COMMENTARY | A home plate collision between Buster Posey and Scott Cousins may have ended the season for Posey. In the 12th inning of a game between the San Francisco Giants and Florida Marlins Wednesday, a play at the plate happened that will be debated for a while. The result, though, was that the Giants may have lost one of their star players, and the heart of that team, for the rest of the year.
According to ESPN, Posey has a broken bone in his left ankle. X-rays taken after the play revealed the fracture, and now the Giants will have to figure out how to proceed without their best catcher. Posey was a vital part of the Giants team that won the 2010 World Series, and though this is only his second year in the Major Leagues, he has become one of the most likable players on the roster.
With Scott Cousins on third base in the top of the 12th inning Wednesday, Emilio Bonifacio came to plate and hit a short fly ball to the outfield. Nate Schierholtz caught the ball and made a great throw home to try to get Cousins, who had tagged from third base and was trying to score. That was when Posey put himself in the path of the runner, and a huge collision took place at home plate. Cousins was called safe, giving the Marlins a 7-6 lead, but Posey had his leg bent under him in an obviously discomforting position.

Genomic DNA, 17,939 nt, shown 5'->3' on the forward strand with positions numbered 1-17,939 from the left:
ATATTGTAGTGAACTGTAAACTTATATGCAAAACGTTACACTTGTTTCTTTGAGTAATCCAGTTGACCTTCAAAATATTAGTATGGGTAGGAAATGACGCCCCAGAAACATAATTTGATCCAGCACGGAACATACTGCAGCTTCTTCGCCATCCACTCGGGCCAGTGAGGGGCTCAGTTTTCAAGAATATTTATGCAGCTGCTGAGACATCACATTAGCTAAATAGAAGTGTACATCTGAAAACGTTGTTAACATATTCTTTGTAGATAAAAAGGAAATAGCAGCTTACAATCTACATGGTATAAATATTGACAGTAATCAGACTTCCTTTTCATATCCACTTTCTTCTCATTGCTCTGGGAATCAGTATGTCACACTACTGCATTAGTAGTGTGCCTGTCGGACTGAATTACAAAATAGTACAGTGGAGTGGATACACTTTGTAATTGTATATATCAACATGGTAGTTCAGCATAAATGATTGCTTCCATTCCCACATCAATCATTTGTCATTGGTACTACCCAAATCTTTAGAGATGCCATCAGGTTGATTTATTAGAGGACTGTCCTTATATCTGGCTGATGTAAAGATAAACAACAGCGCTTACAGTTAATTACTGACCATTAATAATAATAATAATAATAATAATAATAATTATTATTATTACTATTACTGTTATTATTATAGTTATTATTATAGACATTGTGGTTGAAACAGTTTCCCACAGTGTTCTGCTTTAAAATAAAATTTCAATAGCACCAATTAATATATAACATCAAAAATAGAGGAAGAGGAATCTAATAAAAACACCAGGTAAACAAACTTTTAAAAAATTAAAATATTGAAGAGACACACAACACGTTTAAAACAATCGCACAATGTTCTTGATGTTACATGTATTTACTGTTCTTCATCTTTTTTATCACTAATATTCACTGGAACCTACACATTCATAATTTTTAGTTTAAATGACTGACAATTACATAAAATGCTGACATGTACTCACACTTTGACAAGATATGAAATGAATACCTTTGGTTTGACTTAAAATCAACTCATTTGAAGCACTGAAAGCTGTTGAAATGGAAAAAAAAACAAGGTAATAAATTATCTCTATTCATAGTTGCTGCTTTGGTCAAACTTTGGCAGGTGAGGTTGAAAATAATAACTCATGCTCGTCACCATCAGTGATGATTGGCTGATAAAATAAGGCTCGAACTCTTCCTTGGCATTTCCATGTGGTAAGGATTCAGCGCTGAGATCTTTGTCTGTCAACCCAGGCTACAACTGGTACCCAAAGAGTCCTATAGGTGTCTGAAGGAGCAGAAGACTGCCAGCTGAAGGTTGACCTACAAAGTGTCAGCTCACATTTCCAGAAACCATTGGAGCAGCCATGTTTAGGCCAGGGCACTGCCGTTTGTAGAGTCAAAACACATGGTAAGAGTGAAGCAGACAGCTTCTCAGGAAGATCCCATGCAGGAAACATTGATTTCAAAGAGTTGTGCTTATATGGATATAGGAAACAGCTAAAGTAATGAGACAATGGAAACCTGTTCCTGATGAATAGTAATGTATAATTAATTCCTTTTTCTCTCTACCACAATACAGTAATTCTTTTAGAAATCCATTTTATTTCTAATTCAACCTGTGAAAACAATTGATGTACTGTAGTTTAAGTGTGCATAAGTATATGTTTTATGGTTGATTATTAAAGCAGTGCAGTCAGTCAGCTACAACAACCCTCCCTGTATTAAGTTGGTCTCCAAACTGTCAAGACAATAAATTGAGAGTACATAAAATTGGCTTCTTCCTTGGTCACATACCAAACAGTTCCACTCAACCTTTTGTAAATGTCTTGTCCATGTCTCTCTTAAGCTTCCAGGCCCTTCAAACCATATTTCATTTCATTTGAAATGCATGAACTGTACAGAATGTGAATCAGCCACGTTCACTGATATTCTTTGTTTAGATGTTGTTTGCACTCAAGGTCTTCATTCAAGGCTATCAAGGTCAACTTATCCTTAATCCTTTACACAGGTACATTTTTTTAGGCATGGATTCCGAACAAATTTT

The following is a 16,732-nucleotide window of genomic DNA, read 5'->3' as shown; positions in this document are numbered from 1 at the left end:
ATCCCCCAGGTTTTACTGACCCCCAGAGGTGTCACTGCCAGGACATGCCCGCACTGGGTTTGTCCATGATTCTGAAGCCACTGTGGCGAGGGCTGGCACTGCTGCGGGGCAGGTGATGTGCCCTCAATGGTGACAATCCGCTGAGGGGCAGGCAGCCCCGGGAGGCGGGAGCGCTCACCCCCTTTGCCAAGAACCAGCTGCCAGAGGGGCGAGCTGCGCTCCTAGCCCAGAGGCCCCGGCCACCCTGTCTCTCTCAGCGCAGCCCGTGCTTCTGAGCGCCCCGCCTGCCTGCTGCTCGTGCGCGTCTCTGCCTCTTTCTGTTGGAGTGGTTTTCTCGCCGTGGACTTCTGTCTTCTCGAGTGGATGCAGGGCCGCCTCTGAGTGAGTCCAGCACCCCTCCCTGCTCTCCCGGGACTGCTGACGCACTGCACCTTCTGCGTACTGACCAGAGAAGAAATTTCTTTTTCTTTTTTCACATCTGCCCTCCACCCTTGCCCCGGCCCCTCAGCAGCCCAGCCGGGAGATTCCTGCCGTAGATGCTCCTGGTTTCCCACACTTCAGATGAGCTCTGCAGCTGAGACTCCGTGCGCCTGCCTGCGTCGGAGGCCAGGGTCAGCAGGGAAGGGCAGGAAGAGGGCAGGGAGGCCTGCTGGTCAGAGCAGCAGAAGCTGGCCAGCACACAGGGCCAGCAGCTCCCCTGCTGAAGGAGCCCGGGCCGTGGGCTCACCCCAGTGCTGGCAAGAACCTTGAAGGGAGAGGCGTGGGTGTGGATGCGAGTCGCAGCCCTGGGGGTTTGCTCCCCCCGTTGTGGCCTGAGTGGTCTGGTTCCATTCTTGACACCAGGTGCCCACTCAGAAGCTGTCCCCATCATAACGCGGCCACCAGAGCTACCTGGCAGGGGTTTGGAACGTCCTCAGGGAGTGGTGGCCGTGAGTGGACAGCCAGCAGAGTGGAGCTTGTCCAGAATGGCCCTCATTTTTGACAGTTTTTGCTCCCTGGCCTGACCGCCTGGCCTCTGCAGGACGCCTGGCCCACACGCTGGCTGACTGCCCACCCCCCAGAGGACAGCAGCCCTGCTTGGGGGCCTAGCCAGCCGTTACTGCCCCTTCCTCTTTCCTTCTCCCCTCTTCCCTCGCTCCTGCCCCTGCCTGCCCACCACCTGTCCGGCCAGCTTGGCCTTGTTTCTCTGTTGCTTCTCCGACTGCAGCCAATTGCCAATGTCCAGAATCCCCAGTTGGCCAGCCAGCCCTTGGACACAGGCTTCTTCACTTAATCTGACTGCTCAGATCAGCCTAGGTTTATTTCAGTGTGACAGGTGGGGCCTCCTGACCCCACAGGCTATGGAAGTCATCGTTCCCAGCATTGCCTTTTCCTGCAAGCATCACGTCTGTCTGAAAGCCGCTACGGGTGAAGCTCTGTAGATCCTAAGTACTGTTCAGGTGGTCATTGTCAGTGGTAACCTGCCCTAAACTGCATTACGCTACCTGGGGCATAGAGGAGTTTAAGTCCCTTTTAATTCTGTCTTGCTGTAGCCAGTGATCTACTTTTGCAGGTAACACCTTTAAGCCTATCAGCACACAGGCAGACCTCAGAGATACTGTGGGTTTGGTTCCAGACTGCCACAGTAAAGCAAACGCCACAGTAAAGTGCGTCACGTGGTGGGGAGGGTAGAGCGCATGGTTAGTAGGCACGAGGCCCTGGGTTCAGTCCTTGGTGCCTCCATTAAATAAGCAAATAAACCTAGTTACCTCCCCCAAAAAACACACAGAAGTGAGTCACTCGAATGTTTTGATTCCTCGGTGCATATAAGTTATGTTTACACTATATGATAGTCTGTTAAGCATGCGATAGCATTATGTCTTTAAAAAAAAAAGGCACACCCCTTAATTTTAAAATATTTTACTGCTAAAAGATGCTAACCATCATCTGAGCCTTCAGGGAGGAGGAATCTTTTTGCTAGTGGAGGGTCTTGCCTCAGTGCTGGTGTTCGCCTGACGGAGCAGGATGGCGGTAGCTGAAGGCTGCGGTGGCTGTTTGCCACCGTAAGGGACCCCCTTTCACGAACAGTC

It was immediately obvious that Posey had been hurt on the play, and everything went silent as he stayed on the ground writhing in pain. Trainers had to help him off the field, and the fans began chanting his name as he was removed. Now the debate has begun about how the play took place, and if something should be done about home plate collisions.
This is all part of the game, and it isn’t the first time that a catcher has been injured trying to guard home plate from an approaching runner. Posey knew what he was getting into, Cousins wasn’t trying to hurt him, and there shouldn’t be any argument about whether the play was clean or not. Cousins isn’t a “dirty” player; he was just trying to score what would end up being the winning run during an ultra-competitive moment of the game.
The San Francisco Chronicle is claiming that it was not a clean play, as Posey was out in front of the plate instead of beside it, and a rule change is needed. The rules (as the article points out) state that a runner can try to dislodge the ball from the catcher, and that was exactly what Cousins was trying to do. Anything else is a different debate, because what took place Wednesday was just part of the game.